FRANKFORT, Ky. (FOX 56) — Tuesday was School Choice Day at the state capitol. Educators and parents spent the day advocating the issue as lawmakers consider a bill expanding Kentucky’s current school choice opportunity account law.
A pair of bills, Senate Bill 50 and House Bill 305, would take Kentucky’s law allowing non-public school tuition assistance in large counties and expand it statewide. Supporters said it’s all privately funded through tax credits, but those tax credits are spurring pushback from opponents who argue it’s slimming the pot for public schools.
“The education opportunity account expansion bills are privately funded, so they don’t take one penny out of the state education budget,” Andrew Vandiver of EdChoice KY told FOX 56. Vandiver said when the original law was passed in 2021, the education budget was also increased and that is likely to occur again.
“So the argument is just whether that constitutes a portion of the budget or not and I would argue that it’s not, it hasn’t made its way into the budget to begin with,” Sen. Ralph Alvarado (R-Winchester) said. Alvarado is sponsoring the Senate version of the bill. It would allow private donors to pay into an account that funds the tuition assistance in exchange for a tax credit. The current version of the law only limits eligibility to counties with population greater than 90,000. Currently, the law is being litigated in the Kentucky Supreme Court over its constitutionality.
“In the state of Kentucky, our Constitution says tax dollars that are specifically created or implied for public education can only be spent for the purposes of public education,” Kentucky Education Association President Eddie Campbell said.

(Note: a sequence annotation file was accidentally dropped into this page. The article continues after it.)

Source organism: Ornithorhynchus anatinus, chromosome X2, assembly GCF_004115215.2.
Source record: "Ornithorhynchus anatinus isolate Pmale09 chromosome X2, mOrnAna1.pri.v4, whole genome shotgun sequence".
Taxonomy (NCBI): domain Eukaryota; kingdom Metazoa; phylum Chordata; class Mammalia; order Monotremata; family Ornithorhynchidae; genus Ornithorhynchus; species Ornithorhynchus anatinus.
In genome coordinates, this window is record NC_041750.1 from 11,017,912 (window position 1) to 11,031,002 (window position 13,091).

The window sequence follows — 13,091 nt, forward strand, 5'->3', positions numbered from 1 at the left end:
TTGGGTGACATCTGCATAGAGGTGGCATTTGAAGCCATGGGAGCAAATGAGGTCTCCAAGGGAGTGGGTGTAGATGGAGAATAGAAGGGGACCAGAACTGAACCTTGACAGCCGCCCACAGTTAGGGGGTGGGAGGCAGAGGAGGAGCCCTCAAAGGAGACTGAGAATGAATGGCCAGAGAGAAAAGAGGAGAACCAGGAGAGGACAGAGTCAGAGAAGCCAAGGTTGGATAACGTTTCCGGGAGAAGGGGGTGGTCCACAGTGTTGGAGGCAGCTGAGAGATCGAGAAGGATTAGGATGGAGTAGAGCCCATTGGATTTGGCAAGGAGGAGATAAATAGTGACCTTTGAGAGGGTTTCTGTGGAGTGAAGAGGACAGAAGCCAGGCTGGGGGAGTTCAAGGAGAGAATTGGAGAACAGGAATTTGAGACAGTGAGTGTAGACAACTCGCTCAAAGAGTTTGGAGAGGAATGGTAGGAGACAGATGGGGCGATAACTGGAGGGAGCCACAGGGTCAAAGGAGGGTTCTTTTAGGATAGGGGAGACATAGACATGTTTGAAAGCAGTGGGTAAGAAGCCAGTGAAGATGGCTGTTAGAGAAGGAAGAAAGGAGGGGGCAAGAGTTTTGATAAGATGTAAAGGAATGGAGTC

KEA is opposed to the legislation and Campbell said they believe public tax dollars should be spent on public schools. He argued the tax credits ultimately take money away from the state to use on public services.
“What they try to say as a workaround really is providing those tax credits on the backside, that does take away from the general fund which makes it smaller, which means there’s less dollars in the general fund to fund our public schools, to fund roads, state police emergency services,” he said.
“I’d say that’s not true. I mean we have many tax credits in the state that are used for multiple different things. Agricultural tax credits, historical housing tax credits. You have mortgage interest tax credits that we offer to citizens. So, all those are tax credits that we use, and so the argument would have to be, if it’s going to apply to this it would have to apply to all of them that we have out there, that it’s somehow stealing from education.” Alvarado said.
Campbell said his organization does not oppose school choice but believed these opportunities should be funded through scholarships or direct donations. The bills have not yet been heard in committee.